The anti-homosexuality bill passed through parliament in December after its architects agreed to drop a death penalty clause. The legislation requires those found guilty of repeat homosexuality to be jailed for life.
The South African Nobel peace laureate Desmond Tutu said at the weekend that the law recalled attempts by the Nazi and apartheid regimes to “legislate against love”. Amnesty International called the bill a “horrific expansion of state-sanctioned homophobia”.
Homophobia, supported by many US-funded evangelical Christians, has become more virulent in many parts of sub-Saharan Africa. In 2011, a prominent Ugandan gay rights campaigner, David Kato, was bludgeoned to death at his home after a newspaper splashed photos, names and addresses of gay people in Uganda on its front page along with a yellow banner reading “Hang Them”.
This month Museveni, a devout evangelical Christian, also signed into law dress code legislation that outlaws “provocative” clothing, bans scantily-clad performers from appearing on Ugandan television and closely monitors what individuals view on the internet.
A coalition of UK gay rights groups and charities has written to the Foreign Office calling on Britain to withdraw its high commissioner in Kampala.
Jonathan Cooper, chief executive of the Human Dignity Trust and one of those who signed the letter, said: “[This] law promises to tyrannise the lives of the Ugandan lesbian, gay, bisexual and transgender communities. This is a huge blow for anyone who values basic human rights. This bleak situation will have an immediate effect on countries like the UK, the rest of the EU, Canada and US, as people flee and seek sanctuary.”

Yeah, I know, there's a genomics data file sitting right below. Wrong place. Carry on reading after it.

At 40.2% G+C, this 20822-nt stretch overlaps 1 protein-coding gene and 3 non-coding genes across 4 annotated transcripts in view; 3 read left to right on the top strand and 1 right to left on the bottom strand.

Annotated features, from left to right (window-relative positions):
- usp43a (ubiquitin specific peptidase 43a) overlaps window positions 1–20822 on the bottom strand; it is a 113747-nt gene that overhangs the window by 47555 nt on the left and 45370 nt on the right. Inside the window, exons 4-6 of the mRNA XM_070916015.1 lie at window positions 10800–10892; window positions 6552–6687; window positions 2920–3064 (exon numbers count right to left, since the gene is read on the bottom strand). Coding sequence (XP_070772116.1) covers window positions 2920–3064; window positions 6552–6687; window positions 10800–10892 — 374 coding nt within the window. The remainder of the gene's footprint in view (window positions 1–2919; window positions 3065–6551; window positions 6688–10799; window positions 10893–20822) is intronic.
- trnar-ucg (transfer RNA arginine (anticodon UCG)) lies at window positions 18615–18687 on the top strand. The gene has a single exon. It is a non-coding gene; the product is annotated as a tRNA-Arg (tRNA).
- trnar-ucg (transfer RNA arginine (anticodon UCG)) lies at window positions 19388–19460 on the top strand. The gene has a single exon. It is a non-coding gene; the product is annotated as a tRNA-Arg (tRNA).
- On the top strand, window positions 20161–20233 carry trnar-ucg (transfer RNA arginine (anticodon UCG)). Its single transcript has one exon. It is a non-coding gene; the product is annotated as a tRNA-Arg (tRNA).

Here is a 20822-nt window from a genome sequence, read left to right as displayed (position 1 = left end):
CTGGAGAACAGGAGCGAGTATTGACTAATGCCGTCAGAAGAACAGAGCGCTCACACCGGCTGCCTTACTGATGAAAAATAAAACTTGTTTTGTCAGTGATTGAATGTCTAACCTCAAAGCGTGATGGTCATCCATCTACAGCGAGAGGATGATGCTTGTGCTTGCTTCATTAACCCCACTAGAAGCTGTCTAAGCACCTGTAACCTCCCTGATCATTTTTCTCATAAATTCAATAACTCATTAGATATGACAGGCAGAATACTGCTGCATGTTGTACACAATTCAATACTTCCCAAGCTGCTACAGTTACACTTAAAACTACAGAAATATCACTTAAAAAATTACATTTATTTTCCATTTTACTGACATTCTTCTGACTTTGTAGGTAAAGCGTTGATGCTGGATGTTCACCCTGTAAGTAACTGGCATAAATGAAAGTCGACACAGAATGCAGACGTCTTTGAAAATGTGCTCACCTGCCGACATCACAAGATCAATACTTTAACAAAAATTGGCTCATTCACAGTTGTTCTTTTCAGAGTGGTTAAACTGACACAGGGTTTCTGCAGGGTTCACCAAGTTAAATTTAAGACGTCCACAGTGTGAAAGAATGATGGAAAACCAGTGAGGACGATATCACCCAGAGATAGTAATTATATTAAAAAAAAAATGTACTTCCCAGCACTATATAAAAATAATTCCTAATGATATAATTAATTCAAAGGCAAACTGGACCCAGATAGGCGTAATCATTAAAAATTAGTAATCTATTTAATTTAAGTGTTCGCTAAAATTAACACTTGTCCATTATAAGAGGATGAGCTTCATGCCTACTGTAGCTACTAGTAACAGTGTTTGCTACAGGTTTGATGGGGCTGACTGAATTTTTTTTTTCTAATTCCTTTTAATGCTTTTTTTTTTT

The U.S. Ambassador to Uganda has in an interview with the BBC expressed a passionate condemnation of Uganda’s Anti-Homosexuality law.
Hear his interview below, where US ambassador to Uganda, Scott DeLisi, tells #BBCNewsday Uganda should repeal its new anti-gay law and notes for the record, the United States will bar all haters from receiving visas to the United States, noting that those who promulgate hate and incite violence are not wanted in the United States.
He also speaks gravely of the Red Pepper article which suggests the lynching of LGBT people in Uganda through their names and pictures being outed in the widely read Tabloid. Read more http://oblogdeeoblogda.me/2014/02/25/ugandan-red-pepper-editors-and-staff-wanted-as-official-persecutors-of-gays/